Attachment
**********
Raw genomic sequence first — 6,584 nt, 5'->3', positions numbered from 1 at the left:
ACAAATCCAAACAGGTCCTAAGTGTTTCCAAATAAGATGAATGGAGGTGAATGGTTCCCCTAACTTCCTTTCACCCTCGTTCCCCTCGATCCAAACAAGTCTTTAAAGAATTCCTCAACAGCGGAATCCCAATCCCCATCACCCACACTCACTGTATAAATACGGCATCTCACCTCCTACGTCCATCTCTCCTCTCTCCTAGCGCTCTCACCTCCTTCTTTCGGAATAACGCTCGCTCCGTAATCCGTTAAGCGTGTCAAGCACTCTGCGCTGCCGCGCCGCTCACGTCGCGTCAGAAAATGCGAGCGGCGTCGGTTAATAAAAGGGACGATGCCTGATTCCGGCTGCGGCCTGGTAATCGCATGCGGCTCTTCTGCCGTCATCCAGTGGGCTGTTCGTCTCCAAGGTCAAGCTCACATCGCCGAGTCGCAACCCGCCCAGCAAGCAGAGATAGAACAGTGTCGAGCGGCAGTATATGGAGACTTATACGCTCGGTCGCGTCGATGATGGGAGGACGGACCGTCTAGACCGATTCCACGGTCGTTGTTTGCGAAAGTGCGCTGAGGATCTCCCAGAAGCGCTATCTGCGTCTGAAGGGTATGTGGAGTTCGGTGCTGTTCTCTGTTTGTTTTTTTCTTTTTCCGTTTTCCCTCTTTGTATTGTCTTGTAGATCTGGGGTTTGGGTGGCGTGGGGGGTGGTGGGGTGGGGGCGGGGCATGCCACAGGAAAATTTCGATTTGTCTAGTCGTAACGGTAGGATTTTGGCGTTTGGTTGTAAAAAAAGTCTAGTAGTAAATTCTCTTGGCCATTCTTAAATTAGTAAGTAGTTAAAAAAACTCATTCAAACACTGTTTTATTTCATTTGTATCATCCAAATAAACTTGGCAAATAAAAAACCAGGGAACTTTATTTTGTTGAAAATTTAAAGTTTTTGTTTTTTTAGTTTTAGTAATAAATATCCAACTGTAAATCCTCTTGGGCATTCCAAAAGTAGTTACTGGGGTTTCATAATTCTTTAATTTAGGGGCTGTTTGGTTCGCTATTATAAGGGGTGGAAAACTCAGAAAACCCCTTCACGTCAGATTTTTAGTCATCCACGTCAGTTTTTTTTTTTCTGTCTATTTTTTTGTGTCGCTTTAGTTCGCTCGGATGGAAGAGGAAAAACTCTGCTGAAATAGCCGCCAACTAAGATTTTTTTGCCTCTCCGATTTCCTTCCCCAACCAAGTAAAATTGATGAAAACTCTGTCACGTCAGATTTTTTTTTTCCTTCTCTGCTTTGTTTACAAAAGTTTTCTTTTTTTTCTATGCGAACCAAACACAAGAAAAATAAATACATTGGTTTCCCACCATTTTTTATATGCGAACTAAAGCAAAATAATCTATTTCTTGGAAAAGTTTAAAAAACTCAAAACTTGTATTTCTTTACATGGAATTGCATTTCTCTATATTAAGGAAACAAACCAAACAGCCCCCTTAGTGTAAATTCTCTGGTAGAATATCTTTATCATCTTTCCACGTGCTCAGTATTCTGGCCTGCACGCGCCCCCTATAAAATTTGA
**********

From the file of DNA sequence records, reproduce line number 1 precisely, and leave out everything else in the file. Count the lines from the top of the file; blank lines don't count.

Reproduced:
Raw genomic sequence first — 6,584 nt, 5'->3', positions numbered from 1 at the left: